After UK Brexit-politician Nigel Farage had his appearance at a Donald Trump rally in Mississippi, Hillary Clinton lashed out on him and the campaign to the leave the European Union. She accused to opposition to the European Union of ‘having fuelled anti-immigrant sentiments’ and ‘being a brand of extreme nationalism’.
Two French municipalities banned the so called burkini this summer, a full-body swimwear worn by Muslim women for the purpose of following their faith. The fact that this not only made international news but developed into a national conversation shows how inadequately prepared France still is when it comes to dealing with the Muslim faith, especially under the current context.
D’Chamber-Petitioun N°698 déi streng Ufuerderungen un d’Réconnaissance vun der Lëtzebuerger Sprooch huet, krut iwwer 10.000 Ënnerschrëften online. D’Panikmaacherei ass awer net legitim: Lëtzebuergesch ass esou populär wéi nach ni, an am Verglach zu anere Länner ass eis Sproochesituatioun immens gutt.
The French parliament recently adopted an amendment to an “Equality & Citizenship” bill that will introduce a civic service obligation for thousands of young people between ages 18 to 25. In a time when young people demand more freedom and restrictions on them have been lifted all throughout Europe, this measure proves France’s insufferable obsession with control.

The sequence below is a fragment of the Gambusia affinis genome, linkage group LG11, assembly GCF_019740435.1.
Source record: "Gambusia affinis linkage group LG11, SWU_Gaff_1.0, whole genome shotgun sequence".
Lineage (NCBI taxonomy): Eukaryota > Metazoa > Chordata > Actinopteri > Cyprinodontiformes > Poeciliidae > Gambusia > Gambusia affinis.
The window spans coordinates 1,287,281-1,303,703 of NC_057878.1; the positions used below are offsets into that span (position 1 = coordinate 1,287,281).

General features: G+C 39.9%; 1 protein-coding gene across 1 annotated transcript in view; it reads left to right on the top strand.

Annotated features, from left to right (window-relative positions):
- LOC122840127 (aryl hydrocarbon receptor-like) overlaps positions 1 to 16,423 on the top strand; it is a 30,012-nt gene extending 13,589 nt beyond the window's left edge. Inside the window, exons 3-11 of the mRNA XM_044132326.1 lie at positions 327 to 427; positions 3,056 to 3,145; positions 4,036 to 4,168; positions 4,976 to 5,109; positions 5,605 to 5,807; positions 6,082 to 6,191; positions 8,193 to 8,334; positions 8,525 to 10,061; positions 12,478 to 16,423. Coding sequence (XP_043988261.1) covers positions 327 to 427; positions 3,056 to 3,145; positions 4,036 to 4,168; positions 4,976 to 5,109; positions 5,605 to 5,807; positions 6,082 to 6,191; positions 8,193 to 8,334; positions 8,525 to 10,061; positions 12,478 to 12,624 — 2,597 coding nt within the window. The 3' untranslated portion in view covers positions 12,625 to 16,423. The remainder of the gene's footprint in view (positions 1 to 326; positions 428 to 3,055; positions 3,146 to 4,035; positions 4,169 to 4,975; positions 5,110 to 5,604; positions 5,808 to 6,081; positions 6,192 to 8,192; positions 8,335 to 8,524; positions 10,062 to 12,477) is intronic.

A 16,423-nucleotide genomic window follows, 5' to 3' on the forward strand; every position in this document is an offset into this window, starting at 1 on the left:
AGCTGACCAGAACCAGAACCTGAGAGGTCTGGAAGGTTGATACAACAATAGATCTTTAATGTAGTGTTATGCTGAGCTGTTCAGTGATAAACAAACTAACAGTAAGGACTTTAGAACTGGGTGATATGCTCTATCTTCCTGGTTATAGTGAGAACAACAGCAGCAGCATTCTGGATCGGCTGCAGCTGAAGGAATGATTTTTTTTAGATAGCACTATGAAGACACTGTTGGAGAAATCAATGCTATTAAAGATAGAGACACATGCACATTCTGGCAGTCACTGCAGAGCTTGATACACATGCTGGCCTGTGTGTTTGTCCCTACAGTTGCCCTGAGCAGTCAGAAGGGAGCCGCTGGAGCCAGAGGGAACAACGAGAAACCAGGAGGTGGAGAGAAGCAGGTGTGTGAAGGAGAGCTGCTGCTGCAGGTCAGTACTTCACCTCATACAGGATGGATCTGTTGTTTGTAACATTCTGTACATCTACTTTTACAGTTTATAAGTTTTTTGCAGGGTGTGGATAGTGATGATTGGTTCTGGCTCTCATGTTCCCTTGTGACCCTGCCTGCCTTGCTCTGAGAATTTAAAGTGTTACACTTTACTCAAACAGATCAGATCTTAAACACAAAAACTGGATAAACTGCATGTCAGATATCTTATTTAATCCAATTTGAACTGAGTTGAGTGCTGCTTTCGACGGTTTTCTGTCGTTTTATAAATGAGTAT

After the Brexit vote in the UK there is a lot of speculation concerning the next countries to leave the European Union. France is being repeatedly named in those lists. There are several reasons why that will never happen.
Egal wéieng Problemer et bei der Sanéierung vu Staatsfinanze gëtt, d’Betribsbesteierung ass ëmmer eng reegelméisseg Diskussioun. Egal vu wéienger Säit, souguer vun där déi mengt dass se méi niddreg misst sinn, d’Täuschung vun der reeller Natur vun dëser Steier gëtt ëmmer vergiess: Betriber bezuelen ni Steieren.
As a Luxembourgish citizen who for the first eighteen years of his life has seen one prime minister and one prime minister only, I can tell you that Jean-Claude Juncker’s tough talk isn’t worth the least bit what the media makes it seem.
Juncker embodies everything that is wrong with politics as it is: a law-student who never practiced the job, becomes a party secretary in a large centre-right party (same ideological family as Angela Merkel), gets taken under the wing of the former prime minister and later commission president Jacques Santer and ends up serving over 30 years in government, of which 18 as prime minister, all together with a party that had been in government (with one interruption of 5 years in the 1970s) since the end of World War II.